Some thoughts running through my head today...
There was a time when I think I was much more balanced, much less likely to anger others with my opinions, much more thoughtful of how my words would land with certain people.
And then Facebook happened.
I should say at the outset, the blame for thoughtless words lies squarely on my shoulders. The one who says them is responsible for the damage they do. But...
Facebook and Twitter have brought a real change for me, and not a positive one.
In the beginning, there was the blog. And though things would get heated at times, and though I certainly have blogged things I wish I hadn't, the medium of the blog essay demanded a certain amount of circumspection and self-editing.
Status updates, with their 140 character constraints, may demand pithiness, but self-editing? For length, maybe. But there's something about the medium of Twitter/Facebook updates that encourages a certain stream-of-consciousness, write-whatever-comes-into-your-head kind of thing.
And while authenticity is a great value to pursue, for me, the unintended side effect of unedited authenticity has been a less pastoral presence, more arguing over issues (whether they be important or not, arguing on Facebook solves nothing), and more interpersonal strife. And frankly, it's just not worth it.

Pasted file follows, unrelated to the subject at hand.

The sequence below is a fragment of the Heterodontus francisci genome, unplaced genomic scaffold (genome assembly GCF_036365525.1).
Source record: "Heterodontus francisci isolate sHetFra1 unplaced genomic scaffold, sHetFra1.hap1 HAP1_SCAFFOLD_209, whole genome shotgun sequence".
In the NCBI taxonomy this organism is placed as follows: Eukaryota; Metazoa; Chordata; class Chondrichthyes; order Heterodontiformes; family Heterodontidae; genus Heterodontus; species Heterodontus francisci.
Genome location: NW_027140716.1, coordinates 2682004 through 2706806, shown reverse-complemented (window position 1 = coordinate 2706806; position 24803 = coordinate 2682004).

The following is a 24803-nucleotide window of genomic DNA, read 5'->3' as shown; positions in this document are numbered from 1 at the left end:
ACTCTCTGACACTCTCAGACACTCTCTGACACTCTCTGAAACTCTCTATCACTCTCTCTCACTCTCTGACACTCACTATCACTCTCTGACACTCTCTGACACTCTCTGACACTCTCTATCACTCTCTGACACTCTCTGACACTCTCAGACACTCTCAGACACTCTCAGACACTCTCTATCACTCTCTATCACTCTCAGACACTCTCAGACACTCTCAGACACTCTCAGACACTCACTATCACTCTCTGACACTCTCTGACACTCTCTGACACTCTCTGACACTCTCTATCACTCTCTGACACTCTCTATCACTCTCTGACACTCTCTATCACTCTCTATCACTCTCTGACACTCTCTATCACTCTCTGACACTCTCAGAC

I think when it comes to many issues, the pastor is best left a blank slate. Unless your goal is to have a community/church full of people who think just like you, there isn't a whole lot of upside to arguing one side or the other of most (not all) of the current things people get spun out over.
Yes, I recognize it matters whether McCain or Obama gets elected, whether Health Care Reform passes or we start down the slippery slope to socialism (whoops- there I go), but as a pastor, I'm coming to realize that others will debate those issues, and better. I have a certain amount of capital/good will in people's lives, and I'm coming to see that I can choose to spend it on arguing about politics and current events, or encouraging them to believe the Gospel and trust Jesus.
I know that there are people who feel called to do both. God bless both Jim Wallis and James Dobson. That's their thing. Mine is to pastor a community full of Republicans AND Democrats, independents and Libertarians (and even a few Socialists and Greens!). Our political and ideological diversity is one of our strengths, and it's a part of the crucifixion of ministry to understand that my job is to love them all, challenge them all, and do as little needless antagonizing as possible. I still have opinions- but my freedom to get uppity about them is something I need to learn to lay down.
To the extent that I've failed at that over the last few months (and I HAVE failed at that over the last few months), I'm sorry.